[‡] LLB (Wales), LLM (Lond); Professor of Commercial Law, University of Southampton; consultant to Norton Rose. Our thanks go to the two anonymous referees for their helpful comments. This case note had its genesis in separate papers delivered by the authors on the same topic: Rob Merkin at the inaugural Conference of the Hong Kong Centre for Maritime and Transportation Law, City University of Hong Kong in March 2010, and Kate Lewins at the Maritime Law Association of Australia and New Zealand Annual Conference in Melbourne on 14 October 2010.

[1] For an entertaining look at the place of pirates (and maritime law) in fiction and film, see Jonathan M Gutoff, ‘The Law of Piracy in Popular Culture’ (2000) 31 Journal of Maritime Law and Commerce 643.

[2] The history of piracy is outside the focus of this case note other than by way of general background. For a more detailed analysis of the history of piracy consider Peter Earle, The Pirate Wars (Methuen, 2003). See also A T Whatley, ‘Historical Sketch of the Law of Piracy’ (1874) 3 The Law Magazine and Review 536; Joel H Samuels, ‘How Piracy Has Shaped the Relationship between American Law and International Law’ (2010) 59 American University Law Review 1231, 1233–4, and particularly the authorities cited in 1233 n 10.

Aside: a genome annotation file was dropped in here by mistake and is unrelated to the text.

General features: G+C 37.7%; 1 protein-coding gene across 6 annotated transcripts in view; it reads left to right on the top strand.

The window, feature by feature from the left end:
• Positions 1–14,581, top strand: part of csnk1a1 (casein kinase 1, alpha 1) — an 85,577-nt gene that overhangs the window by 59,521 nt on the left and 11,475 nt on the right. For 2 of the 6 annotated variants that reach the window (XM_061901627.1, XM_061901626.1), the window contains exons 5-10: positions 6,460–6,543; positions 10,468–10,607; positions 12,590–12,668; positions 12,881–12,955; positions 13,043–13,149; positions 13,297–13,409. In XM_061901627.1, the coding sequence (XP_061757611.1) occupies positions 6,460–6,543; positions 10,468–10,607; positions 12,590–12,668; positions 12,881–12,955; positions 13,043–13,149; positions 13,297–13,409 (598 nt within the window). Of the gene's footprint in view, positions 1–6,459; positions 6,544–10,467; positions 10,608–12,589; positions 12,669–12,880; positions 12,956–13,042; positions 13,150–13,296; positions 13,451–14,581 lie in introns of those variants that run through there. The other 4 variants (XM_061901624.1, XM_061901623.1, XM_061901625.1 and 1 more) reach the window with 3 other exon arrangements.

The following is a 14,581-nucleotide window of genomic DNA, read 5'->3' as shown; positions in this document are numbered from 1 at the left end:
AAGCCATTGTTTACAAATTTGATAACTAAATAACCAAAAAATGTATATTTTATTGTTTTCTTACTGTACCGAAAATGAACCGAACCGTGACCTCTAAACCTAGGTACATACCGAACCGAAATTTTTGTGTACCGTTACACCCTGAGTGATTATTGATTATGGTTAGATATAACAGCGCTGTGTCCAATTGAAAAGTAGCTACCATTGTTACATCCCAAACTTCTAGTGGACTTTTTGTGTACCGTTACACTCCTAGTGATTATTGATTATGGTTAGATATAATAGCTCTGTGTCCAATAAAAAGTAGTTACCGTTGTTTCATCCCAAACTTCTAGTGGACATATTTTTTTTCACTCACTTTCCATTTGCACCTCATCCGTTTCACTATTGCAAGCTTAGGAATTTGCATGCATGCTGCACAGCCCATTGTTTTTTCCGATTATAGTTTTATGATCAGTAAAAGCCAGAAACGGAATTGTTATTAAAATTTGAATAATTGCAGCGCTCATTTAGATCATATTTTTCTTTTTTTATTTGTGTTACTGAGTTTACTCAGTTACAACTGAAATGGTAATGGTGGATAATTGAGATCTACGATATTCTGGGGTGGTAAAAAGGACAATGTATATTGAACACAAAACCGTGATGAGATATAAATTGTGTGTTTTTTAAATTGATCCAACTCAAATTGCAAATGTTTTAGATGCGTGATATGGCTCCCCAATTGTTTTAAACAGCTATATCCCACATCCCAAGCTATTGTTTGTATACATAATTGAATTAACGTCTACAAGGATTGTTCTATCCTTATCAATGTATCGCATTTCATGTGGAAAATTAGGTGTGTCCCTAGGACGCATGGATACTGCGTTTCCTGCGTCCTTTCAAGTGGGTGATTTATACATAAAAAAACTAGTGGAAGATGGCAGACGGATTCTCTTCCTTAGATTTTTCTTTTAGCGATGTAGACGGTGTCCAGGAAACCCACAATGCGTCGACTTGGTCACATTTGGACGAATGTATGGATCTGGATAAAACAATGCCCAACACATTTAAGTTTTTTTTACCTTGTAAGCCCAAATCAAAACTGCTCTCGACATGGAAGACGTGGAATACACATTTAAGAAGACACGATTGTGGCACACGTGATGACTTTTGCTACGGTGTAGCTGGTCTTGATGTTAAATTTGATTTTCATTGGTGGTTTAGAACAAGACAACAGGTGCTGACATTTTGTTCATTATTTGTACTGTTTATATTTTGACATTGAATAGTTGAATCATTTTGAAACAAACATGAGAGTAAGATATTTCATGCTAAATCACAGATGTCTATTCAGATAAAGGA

[3] Whatley, above n 2, 537.

[4] See Yonah Alexander, ‘Maritime Terrorism: An Overview of Challenges and Responses’ in Yonah Alexander and Tyler B Richardson (eds), Terror on the High Seas: From Piracy to Strategic Challenge (ABC-CLIO, 2009) 1, 8–14. See also Samuels, above n 2, 1233–4.

[5] For a discussion of privateers, see Alfred P Rubin, The Law of Piracy (Transnational Publishing, 2nd ed, 1998) ch 2.

[6] Scott Davidson, ‘Dangerous Waters: Combating Maritime Piracy in Asia’ (2000) 9 Asian Yearbook of International Law 3, 4–5.

[7] For example, of the 471 piracy incidents reported to the International Maritime Organization in the year 2000, 112 occurred in the Malacca Strait: International Maritime Organization, Reports on Acts of Piracy and Armed Robbery against Ships: Annual Report 2000, UN Doc MSC/Circ.991 (31 March 2001) 1 [5]. See also ibid 8.